Once every 33 years, the religious holidays coincide so that one of the biggest feast days of the year for Muslims falls on the biggest fast day of the year for Jews.
This year, Yom Kippur will coincide with the Muslim holiday of Eid al-Adha, the second most important holiday in the Muslim calendar, and the faiths radically opposed ways of marking their holidays have some worried that interfaith tensions may rise even higher than in past years.
Eid al-Adha means “The Feast of the Sacrifice” and commemorates Abraham’s willingness to sacrifice his son. The festival is often marked with the slaughter of a goat or sheep, and families travel to get together in a celebratory mood.
Yom Kippur, on the other hand, the Jewish day of judgement, is marked by fasting and prayer. Secular Jews mark the day by refraining from driving cars, in what has become an inseparable cultural aspect to the holy day.
The phenomenon of a shared date happens once every 33 years – in 1948, in 1981, and in 2014. Due to the quirks of the Jewish leap year and the fact that the faiths use different lunar calendars, it will also happen again next year.
Tensions are already high between Arabs and Jews after the war in Gaza this summer and near-constant rioting in East Jerusalem.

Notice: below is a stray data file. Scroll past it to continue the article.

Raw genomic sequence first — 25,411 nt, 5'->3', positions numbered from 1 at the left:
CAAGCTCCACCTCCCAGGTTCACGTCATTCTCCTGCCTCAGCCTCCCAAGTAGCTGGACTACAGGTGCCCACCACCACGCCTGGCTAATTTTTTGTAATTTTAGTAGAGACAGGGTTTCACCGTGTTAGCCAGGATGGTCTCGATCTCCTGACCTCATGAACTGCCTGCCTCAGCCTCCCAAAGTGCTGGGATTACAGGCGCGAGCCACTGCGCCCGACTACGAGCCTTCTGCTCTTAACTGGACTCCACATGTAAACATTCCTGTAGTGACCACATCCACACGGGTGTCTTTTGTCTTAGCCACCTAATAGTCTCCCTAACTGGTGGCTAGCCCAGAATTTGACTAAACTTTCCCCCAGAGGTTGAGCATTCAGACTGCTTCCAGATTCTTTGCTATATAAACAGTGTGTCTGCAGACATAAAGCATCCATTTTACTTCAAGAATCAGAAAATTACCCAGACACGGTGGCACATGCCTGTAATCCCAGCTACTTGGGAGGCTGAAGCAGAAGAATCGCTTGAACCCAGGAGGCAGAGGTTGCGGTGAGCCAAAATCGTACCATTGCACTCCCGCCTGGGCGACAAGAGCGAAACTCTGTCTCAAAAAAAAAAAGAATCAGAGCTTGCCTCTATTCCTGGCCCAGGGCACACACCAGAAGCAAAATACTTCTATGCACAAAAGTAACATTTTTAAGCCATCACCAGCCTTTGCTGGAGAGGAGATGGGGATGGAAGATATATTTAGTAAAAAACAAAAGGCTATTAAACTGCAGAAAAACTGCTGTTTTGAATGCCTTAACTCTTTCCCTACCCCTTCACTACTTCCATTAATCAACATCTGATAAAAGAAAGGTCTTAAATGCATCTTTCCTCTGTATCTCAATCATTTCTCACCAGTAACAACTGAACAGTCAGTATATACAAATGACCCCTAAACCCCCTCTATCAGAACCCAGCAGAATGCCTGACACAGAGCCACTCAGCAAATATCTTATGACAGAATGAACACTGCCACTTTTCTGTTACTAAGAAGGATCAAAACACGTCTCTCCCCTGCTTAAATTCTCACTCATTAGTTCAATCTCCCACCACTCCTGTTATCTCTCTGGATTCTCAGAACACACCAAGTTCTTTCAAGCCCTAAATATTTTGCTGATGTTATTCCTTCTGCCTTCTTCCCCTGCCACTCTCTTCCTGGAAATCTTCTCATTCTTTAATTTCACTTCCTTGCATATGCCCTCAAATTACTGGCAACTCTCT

The confluence of the two holidays has some worried that any interaction or misunderstanding between Jews and Arabs could quickly degenerate into widespread violence as it has in years past.
Police aren’t taking any chances. National Police spokesman Micky Rosenfeld said the police will increase their presence in mixed cities, especially in Jerusalem and Acre.
The police try to limit their patrols in cars on Yom Kippur but will have more policemen patrolling the area on foot. The Old City is an area of special concern. “There are tensions, but police officers have met with leaders in different communities to coordinate the fact that holidays are falling at the same time,” Rosenfeld said.
In Acre, which saw riots on Yom Kippur in 2008 when an Arab resident drove through an observant Jewish neighbourhood blaring music from his car stereo, local Muslim official Abbas Zakur said an agreement had been reached between the two communities on the timing of celebrations. Muslims would celebrate and feast on Sunday, but from Saturday small electric cars will be provided for those wishing to go to the mosque to pray.
The electric cars would create less noise than motorized vehicles and would be less likely to upset religious Jews, Zakur explained. The old city of Acre would be closed to all traffic, he added.
In the city of Hebron, which sees daily confrontations between Jewish settlers and Palestinians — or between Palestinians and police — soldiers will be manning dozens of checkpoints.
The IDF said it would implement a general closure of the West Bank and Gaza starting at midnight Thursday night and lasting until Saturday night. Palestinians will only be allowed into Israel for humanitarian reasons or for emergencies.
Each religions’ customs for celebrating their holy day could also lead to increased tensions.